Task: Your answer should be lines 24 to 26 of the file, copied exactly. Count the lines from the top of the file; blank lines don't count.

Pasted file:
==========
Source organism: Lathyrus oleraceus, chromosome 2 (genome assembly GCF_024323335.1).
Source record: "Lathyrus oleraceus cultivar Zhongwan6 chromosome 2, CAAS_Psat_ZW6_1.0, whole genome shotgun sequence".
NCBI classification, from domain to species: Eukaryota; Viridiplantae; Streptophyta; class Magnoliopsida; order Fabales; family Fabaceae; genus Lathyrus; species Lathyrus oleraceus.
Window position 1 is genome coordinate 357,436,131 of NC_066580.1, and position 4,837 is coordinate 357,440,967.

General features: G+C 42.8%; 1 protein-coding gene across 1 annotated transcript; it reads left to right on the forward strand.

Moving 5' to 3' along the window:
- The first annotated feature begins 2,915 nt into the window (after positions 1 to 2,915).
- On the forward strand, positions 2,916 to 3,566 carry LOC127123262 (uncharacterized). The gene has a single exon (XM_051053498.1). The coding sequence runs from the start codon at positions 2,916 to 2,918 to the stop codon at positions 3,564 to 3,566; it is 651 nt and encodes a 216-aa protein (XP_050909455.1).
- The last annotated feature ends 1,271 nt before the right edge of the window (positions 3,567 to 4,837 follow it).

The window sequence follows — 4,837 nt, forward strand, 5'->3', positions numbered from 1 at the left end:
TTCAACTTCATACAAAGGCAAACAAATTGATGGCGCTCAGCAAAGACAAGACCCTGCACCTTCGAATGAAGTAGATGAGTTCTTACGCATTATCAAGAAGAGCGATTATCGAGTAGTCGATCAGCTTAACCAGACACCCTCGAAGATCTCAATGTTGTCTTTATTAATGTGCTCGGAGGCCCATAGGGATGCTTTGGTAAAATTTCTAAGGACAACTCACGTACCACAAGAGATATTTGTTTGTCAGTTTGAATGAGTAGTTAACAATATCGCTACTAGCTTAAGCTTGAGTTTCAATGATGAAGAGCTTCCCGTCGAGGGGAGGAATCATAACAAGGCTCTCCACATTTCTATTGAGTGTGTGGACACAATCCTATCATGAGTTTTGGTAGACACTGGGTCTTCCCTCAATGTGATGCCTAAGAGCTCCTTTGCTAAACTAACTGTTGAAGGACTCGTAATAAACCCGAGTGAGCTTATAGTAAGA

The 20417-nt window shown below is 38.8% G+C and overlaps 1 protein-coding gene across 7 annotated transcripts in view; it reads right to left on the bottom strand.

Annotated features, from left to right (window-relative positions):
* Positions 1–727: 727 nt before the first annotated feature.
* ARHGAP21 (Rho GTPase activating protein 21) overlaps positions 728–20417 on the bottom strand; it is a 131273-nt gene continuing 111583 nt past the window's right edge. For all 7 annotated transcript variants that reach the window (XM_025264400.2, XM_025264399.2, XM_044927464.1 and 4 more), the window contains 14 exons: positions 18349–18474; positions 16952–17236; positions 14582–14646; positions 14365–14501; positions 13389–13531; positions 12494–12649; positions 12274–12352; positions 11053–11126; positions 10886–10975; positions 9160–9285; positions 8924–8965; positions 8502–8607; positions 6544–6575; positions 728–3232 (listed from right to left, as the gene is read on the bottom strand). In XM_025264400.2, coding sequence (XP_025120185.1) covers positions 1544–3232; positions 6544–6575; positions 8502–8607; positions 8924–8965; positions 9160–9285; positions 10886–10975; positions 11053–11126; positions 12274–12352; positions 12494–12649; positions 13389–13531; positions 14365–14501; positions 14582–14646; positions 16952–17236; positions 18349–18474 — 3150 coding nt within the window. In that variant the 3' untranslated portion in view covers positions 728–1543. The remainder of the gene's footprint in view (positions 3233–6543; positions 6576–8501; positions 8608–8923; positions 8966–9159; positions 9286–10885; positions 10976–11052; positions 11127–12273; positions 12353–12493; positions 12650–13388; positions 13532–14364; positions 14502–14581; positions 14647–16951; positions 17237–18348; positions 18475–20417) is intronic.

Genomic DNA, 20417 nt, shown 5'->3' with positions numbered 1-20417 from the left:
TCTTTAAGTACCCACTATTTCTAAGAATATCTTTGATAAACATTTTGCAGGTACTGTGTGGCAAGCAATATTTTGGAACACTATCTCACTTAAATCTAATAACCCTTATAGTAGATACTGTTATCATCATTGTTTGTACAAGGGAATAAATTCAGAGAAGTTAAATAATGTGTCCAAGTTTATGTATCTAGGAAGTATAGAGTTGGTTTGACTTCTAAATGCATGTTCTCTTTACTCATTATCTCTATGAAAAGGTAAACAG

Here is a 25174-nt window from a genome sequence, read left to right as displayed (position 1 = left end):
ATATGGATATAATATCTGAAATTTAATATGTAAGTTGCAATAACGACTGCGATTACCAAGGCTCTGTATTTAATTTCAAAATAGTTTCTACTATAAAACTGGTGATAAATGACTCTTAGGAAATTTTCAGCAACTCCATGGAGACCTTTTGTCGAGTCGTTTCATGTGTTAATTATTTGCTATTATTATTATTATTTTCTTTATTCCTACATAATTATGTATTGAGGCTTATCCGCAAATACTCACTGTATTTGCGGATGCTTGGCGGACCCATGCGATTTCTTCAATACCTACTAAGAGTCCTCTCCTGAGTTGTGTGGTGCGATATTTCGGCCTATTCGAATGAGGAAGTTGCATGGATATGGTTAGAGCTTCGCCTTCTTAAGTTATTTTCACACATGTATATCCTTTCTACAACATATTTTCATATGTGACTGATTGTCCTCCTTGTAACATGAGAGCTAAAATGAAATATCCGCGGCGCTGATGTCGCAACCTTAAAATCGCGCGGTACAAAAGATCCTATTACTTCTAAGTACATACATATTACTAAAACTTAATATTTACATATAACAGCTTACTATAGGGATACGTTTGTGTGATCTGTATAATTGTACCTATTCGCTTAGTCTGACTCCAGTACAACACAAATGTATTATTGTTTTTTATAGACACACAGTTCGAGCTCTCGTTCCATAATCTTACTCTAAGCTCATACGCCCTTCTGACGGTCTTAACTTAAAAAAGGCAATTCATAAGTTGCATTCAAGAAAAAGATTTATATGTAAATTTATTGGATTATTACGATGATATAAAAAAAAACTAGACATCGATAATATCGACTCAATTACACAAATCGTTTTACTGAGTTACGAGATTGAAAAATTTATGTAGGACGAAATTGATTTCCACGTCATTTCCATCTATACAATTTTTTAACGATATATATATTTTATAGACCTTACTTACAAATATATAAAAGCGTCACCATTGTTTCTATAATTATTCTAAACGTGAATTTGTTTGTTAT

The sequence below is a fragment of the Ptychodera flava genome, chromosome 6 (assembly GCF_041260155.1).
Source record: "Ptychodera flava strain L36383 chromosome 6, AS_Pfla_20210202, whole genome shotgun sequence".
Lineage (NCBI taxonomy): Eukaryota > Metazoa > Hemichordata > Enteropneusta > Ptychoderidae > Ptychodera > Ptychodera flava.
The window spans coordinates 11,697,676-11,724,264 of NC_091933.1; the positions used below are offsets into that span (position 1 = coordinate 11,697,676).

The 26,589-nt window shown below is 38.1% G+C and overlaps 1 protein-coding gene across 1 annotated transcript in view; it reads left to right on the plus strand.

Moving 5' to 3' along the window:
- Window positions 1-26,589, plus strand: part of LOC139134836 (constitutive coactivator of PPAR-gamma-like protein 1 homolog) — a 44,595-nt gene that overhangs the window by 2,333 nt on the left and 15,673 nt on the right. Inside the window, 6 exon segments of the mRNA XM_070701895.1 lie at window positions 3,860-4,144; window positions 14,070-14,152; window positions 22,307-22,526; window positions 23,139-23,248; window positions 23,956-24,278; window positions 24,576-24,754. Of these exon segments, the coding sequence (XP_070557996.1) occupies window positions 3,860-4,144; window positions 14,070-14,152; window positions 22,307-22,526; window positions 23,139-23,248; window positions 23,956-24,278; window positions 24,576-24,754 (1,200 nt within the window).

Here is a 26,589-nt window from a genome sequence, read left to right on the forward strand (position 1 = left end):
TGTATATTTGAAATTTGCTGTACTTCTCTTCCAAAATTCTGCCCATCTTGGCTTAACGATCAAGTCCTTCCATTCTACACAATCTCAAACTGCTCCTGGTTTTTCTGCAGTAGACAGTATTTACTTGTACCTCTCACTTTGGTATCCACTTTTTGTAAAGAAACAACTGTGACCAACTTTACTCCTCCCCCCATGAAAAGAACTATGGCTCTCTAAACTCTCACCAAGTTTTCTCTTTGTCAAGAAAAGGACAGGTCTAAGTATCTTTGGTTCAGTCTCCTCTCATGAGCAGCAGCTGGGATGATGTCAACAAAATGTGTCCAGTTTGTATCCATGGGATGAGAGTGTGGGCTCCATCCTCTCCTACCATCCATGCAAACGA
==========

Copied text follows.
The 26,589-nt window shown below is 38.1% G+C and overlaps 1 protein-coding gene across 1 annotated transcript in view; it reads left to right on the plus strand.

Moving 5' to 3' along the window:
- Window positions 1-26,589, plus strand: part of LOC139134836 (constitutive coactivator of PPAR-gamma-like protein 1 homolog) — a 44,595-nt gene that overhangs the window by 2,333 nt on the left and 15,673 nt on the right. Inside the window, 6 exon segments of the mRNA XM_070701895.1 lie at window positions 3,860-4,144; window positions 14,070-14,152; window positions 22,307-22,526; window positions 23,139-23,248; window positions 23,956-24,278; window positions 24,576-24,754. Of these exon segments, the coding sequence (XP_070557996.1) occupies window positions 3,860-4,144; window positions 14,070-14,152; window positions 22,307-22,526; window positions 23,139-23,248; window positions 23,956-24,278; window positions 24,576-24,754 (1,200 nt within the window).